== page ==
The Sundance hit “Passages” received an NC-17 rating from the Motion Picture Association, which writer-director Ira Sachs called a form of “cultural censorship” in an interview with the Los Angeles Times. Distributor MUBI confirmed to IndieWire that it will release the film unrated in theaters in New York and Los Angeles on August 4 as scheduled, with a wider release to follow.
The Times first reported that “Passages” has earned the rare MPA rating, which could limit the number of theaters in which “Passages” can play.
The film follows queer director Tomas (Franz Rogowski), who begins a romance with a young teacher, Agathe (Adèle Exarchopoulos) outside of her marriage to Martin (Ben Whishaw). The film has numerous sex scenes, including a frankly extended sequence involving Tomas and Martin shot in one take.
Sachs said he never considered editing the film to get an R rating and that the decision to reject the NC-17 was unanimous with MUBI.
“That’s how the 1950s is that it still exists,” Sachs said of the assessment that says no one under the age of 17 may be admitted to the screening, even with a parent or guardian.
Sachs continued: “We are talking about an (evaluation) committee that is not visible, that does not disclose its rules, that exists in silence. We’re talking about a select group of people who have a certain bent, which seems anti-gay, anti-progress, anti-sex — a lot of things that I’m not.
He added: “We hunger for films that are in any way close to our experience, and to find a film like this, which is then left out, is, to me, depressing and reactionary. It’s really a form of cultural censorship that is quite dangerous, particularly in a culture that is already fighting, in such extreme ways, the possibility that LGBT imagery could exist.”
A spokesperson for the Motion Picture Association assured that the NC-17 rating was not due to the sexual orientation of the characters.
“The MPA’s Classification and Rating Administration rates films based on their content: what happens on the screen and how it is portrayed,” the Times statement read. “The sexual orientation of one or more characters is not considered part of the judging process.”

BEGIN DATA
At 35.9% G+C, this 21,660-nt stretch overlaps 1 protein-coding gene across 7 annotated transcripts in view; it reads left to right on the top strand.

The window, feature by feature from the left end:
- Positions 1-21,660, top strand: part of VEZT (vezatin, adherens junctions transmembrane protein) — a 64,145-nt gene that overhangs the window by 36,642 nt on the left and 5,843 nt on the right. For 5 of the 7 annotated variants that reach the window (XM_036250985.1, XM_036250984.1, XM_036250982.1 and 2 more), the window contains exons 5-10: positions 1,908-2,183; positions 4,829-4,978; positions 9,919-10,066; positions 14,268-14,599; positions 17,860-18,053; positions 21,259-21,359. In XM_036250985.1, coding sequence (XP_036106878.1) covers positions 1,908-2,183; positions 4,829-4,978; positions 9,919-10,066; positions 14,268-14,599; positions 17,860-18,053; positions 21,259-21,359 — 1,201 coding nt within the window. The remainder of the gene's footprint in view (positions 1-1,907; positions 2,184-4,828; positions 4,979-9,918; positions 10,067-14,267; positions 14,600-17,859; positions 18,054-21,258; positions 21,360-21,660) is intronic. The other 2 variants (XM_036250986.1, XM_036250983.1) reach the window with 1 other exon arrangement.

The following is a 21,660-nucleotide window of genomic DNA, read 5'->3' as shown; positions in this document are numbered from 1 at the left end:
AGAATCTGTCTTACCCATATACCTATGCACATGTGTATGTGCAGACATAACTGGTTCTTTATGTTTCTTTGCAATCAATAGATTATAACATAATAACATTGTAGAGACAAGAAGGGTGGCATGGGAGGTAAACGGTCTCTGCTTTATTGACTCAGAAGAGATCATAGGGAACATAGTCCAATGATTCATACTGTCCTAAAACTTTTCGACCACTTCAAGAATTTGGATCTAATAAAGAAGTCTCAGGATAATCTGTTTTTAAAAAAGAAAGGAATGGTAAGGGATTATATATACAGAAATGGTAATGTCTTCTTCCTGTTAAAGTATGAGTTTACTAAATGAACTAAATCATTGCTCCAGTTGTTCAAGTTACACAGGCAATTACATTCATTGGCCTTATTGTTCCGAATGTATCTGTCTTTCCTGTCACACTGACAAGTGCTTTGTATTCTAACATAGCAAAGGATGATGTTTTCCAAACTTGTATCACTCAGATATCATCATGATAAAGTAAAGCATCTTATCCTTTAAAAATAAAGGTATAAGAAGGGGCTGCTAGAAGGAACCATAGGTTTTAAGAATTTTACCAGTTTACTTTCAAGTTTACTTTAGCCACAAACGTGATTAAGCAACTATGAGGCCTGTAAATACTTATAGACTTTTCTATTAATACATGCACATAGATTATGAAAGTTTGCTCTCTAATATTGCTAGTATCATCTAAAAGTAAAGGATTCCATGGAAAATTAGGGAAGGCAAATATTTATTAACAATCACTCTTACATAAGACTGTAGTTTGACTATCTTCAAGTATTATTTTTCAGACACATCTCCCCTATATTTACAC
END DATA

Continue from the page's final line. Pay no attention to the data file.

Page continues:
In a joint statement shared with IndieWire, representatives from MUBI and the film said, “We have unexpectedly received an NC-17 rating, which may limit the film’s ability to screen in some theaters nationwide. We are deeply disappointed with the MPA’s decision and MUBI has officially rejected this NC-17 rating. MUBI remains committed to domestically releasing ‘Passages’ in its original version as intended by the director, with our full support, unrated and uncut.
Al Times, MUBI also said: “Candid and thoughtful representations of sex are essential to cinematic storytelling and in the service of representation more broadly. An NC-17 rating suggests that the depiction of sex in film is explicit or gratuitous, which it is not, and that mainstream audiences will be offended by this portrayal, which we also believe is false.”
Sachs added: “I needed to be reminded that the body was not banned in cinema. I’m so glad that scene was as strong and powerful as it sounds because that was my intention, which is to have a moment in the film where we don’t hide from the impact of sex on our lives and what it means to us as individuals.” Sachs said. “There’s no way to disentangle the film from what it is. It’s a very open film about the place of sexual experience in our lives. And to change that now would be to create a very different film.